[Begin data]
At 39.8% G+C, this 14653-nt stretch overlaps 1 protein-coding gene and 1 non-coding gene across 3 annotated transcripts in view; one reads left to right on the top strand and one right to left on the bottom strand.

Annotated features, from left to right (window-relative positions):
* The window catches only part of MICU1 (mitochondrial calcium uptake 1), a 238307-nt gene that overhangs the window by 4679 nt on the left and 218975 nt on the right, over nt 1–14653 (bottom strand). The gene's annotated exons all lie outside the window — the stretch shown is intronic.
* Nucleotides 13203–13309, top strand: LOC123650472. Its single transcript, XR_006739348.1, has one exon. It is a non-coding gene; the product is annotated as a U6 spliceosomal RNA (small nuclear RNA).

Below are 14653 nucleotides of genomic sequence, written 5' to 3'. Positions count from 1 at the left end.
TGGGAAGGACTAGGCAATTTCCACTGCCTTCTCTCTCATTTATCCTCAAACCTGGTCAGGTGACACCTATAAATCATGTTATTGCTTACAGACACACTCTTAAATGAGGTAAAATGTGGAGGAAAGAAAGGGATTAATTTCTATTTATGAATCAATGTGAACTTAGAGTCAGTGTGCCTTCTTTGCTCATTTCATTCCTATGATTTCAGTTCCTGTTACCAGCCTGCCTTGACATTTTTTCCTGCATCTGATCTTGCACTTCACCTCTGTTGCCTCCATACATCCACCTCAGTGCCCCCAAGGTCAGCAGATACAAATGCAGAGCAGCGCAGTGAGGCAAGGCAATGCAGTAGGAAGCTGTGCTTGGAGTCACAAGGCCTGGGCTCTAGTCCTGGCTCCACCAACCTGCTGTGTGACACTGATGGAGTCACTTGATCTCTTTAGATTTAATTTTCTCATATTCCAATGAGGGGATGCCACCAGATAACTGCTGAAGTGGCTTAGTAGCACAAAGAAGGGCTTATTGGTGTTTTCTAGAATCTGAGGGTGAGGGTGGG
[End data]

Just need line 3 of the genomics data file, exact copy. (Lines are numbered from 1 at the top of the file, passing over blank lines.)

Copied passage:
* The window catches only part of MICU1 (mitochondrial calcium uptake 1), a 238307-nt gene that overhangs the window by 4679 nt on the left and 218975 nt on the right, over nt 1–14653 (bottom strand). The gene's annotated exons all lie outside the window — the stretch shown is intronic.